Idlout and Echalook had been married for 24 years, if his memory serves him well. They had three boys together and then adopted another boy and girl.

Echalook was “very warm and very loving,” Idlout said; she was a good mother and a talented seamstress.

“I’m kind of mixed up about it,” he added, tearfully.

If news of Mina’s death was difficult, however, the next few weeks would prove to be even more so, as relatives waited for her remains to be returned home.

“This was our precious Mina”

Echalook and her cousin Annie Nulukie grew up together in an extended household in Inukjuak and remained close, even after Nulukie relocated to Kuujjuaq as an adult.

Nulukie said the family was shocked and saddened to find out about her death.

“It’s not in our tradition to just bluntly tell a family member that someone has passed,” Nulukie said. “So it was really hard.”

“It became my role to make sure she got home, even if she’d already passed,” said Nulukie, who works for the regional health board in Kuujjuaq. “It was a shock for the family when we learned she would have to be cremated. We couldn’t imagine a body being cooked in the oven.”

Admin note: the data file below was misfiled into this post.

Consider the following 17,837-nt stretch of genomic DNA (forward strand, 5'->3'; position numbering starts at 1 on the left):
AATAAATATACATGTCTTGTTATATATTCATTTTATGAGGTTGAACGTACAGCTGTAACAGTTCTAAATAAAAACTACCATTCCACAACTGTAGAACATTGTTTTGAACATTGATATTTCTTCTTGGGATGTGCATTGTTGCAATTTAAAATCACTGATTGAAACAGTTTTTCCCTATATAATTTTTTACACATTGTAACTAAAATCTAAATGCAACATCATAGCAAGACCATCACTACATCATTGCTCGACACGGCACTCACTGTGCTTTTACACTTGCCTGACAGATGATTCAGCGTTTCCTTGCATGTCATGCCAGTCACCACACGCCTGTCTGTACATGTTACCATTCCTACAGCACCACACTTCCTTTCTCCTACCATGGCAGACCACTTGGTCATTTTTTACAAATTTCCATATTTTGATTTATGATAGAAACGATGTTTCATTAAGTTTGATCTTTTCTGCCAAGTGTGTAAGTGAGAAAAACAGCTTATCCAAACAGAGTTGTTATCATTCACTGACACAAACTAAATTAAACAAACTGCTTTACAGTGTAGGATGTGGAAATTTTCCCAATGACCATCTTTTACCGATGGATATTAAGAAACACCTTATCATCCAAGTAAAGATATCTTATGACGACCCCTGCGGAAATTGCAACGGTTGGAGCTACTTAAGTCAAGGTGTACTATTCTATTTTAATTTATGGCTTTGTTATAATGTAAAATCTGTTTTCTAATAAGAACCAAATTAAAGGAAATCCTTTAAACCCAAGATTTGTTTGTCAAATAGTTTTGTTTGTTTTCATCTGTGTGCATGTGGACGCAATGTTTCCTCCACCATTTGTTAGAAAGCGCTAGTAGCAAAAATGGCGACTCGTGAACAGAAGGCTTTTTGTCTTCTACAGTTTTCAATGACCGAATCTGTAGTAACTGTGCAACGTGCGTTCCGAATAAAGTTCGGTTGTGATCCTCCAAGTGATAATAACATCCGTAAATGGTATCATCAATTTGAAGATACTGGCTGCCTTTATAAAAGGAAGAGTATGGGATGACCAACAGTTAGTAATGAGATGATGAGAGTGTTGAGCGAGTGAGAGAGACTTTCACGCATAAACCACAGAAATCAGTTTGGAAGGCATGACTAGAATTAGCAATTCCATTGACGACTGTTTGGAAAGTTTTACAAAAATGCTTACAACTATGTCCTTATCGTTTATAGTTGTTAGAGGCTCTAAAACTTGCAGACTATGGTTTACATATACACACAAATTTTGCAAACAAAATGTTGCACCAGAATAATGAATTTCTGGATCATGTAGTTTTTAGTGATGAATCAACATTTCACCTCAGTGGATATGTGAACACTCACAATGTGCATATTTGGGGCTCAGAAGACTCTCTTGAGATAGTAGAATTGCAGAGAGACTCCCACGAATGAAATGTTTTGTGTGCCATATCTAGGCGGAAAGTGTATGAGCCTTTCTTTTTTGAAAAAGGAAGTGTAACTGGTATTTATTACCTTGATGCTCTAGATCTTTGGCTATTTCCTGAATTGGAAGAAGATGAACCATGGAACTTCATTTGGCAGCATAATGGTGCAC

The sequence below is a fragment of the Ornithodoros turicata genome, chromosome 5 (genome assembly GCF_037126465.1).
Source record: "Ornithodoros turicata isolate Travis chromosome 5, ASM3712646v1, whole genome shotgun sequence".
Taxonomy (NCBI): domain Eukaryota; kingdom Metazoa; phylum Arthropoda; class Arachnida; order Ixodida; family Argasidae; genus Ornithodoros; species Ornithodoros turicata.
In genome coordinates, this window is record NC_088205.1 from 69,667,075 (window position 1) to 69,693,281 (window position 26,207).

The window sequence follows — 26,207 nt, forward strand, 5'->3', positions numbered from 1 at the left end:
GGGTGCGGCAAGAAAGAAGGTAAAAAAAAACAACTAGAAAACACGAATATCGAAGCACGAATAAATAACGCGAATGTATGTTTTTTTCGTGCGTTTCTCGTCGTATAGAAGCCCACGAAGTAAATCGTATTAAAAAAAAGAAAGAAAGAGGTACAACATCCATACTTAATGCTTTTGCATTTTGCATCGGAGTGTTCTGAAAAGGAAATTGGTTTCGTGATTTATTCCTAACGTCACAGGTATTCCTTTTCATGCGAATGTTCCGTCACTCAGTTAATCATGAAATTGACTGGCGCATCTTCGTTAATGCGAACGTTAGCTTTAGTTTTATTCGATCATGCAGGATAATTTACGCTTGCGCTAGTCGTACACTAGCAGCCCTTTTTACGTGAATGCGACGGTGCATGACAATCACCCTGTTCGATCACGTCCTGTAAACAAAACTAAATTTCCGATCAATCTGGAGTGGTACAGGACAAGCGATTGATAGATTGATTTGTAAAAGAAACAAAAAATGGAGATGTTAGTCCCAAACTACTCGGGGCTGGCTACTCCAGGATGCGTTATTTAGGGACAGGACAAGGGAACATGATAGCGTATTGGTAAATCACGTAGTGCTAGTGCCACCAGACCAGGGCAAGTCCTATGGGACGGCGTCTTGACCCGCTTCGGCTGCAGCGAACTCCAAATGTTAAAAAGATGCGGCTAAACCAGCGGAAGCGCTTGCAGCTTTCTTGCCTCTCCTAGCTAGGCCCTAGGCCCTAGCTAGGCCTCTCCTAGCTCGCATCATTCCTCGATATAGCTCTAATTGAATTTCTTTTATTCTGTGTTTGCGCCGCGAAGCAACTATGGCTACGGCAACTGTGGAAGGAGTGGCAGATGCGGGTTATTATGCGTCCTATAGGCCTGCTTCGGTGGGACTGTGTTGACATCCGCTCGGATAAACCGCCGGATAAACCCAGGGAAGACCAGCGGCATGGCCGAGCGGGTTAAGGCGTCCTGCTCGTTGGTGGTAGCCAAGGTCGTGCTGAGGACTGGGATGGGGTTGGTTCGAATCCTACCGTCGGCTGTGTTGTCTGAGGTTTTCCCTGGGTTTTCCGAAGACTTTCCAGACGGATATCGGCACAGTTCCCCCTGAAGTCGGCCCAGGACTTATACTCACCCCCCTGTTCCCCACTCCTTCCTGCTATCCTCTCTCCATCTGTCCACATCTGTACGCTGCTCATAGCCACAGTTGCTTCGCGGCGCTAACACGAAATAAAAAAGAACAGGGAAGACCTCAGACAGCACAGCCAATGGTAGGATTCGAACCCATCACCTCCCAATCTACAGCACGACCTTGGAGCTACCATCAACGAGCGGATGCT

The Quebec government has imposed regulations on how long-term care centres treat the bodies of residents who’ve died from COVID-19, to prevent further spread of the virus. Embalming isn’t permitted, and since Echalook’s remains would have to be flown home, she had to be cremated.

But cremation remains a foreign thing to most Nunavik communities, where there are no funeral homes and community members typically prepare bodies for burial themselves.

“But it was the only way to get her home,” Nulukie said. “It felt like we were losing control.”

Nulukie then worried that Echalook’s remains would be returned in a crude box or a bag, so she requested that the local health centre pay for an urn, which the centre finally agreed to.

“This was our precious Mina,” she said.

Echalook’s remains finally arrived in Inukjuak the final week of May—a month after she died. Family members picked up the urn from the airport and brought it directly to the graveyard, where Echalook was buried on May 29 in a small gravesite.

About 15 to 20 family members attended the funeral ceremony, including Nulukie, who was able to fly in from Kuujjuaq. She described the burial as “a relief” for Echalook’s loved ones.

What happened to Mina?

A springtime view over Mina Echalook’s hometown of Inukjuak, a community of 1,800 on Nunavik’s Hudson coast. (Photo by Sarah Rogers)

Echalook’s burial brought closure for some, but her death has also opened old wounds and led to the revisiting of a 17-year-old question: how was she so severely injured in 2003?